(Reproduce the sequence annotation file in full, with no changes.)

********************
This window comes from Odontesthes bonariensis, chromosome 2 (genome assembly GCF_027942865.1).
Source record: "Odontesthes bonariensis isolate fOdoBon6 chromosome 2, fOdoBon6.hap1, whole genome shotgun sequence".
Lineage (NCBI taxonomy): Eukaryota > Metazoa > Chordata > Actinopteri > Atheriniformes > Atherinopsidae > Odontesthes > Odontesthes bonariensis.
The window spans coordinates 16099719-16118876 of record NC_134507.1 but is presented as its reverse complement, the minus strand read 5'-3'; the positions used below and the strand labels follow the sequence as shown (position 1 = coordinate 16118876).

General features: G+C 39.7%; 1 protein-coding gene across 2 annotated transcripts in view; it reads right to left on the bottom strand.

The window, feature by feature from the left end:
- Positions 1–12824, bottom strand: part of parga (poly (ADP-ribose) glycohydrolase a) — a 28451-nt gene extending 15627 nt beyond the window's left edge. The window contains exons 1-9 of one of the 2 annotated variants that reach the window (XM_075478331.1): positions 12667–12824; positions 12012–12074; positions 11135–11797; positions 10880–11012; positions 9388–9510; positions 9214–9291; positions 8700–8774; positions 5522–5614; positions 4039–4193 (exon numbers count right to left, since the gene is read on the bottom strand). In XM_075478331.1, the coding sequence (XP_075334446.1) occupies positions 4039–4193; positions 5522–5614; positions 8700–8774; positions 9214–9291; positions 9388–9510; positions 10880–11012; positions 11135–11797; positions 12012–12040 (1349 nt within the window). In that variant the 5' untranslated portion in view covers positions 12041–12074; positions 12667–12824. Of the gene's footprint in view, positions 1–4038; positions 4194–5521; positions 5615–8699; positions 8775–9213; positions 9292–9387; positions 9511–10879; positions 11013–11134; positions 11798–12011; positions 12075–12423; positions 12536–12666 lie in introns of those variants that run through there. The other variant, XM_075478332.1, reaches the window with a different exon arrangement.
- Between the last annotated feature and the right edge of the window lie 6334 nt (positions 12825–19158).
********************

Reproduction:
This window comes from Odontesthes bonariensis, chromosome 2 (genome assembly GCF_027942865.1).
Source record: "Odontesthes bonariensis isolate fOdoBon6 chromosome 2, fOdoBon6.hap1, whole genome shotgun sequence".
Lineage (NCBI taxonomy): Eukaryota > Metazoa > Chordata > Actinopteri > Atheriniformes > Atherinopsidae > Odontesthes > Odontesthes bonariensis.
The window spans coordinates 16099719-16118876 of record NC_134507.1 but is presented as its reverse complement, the minus strand read 5'-3'; the positions used below and the strand labels follow the sequence as shown (position 1 = coordinate 16118876).

General features: G+C 39.7%; 1 protein-coding gene across 2 annotated transcripts in view; it reads right to left on the bottom strand.

The window, feature by feature from the left end:
- Positions 1–12824, bottom strand: part of parga (poly (ADP-ribose) glycohydrolase a) — a 28451-nt gene extending 15627 nt beyond the window's left edge. The window contains exons 1-9 of one of the 2 annotated variants that reach the window (XM_075478331.1): positions 12667–12824; positions 12012–12074; positions 11135–11797; positions 10880–11012; positions 9388–9510; positions 9214–9291; positions 8700–8774; positions 5522–5614; positions 4039–4193 (exon numbers count right to left, since the gene is read on the bottom strand). In XM_075478331.1, the coding sequence (XP_075334446.1) occupies positions 4039–4193; positions 5522–5614; positions 8700–8774; positions 9214–9291; positions 9388–9510; positions 10880–11012; positions 11135–11797; positions 12012–12040 (1349 nt within the window). In that variant the 5' untranslated portion in view covers positions 12041–12074; positions 12667–12824. Of the gene's footprint in view, positions 1–4038; positions 4194–5521; positions 5615–8699; positions 8775–9213; positions 9292–9387; positions 9511–10879; positions 11013–11134; positions 11798–12011; positions 12075–12423; positions 12536–12666 lie in introns of those variants that run through there. The other variant, XM_075478332.1, reaches the window with a different exon arrangement.
- Between the last annotated feature and the right edge of the window lie 6334 nt (positions 12825–19158).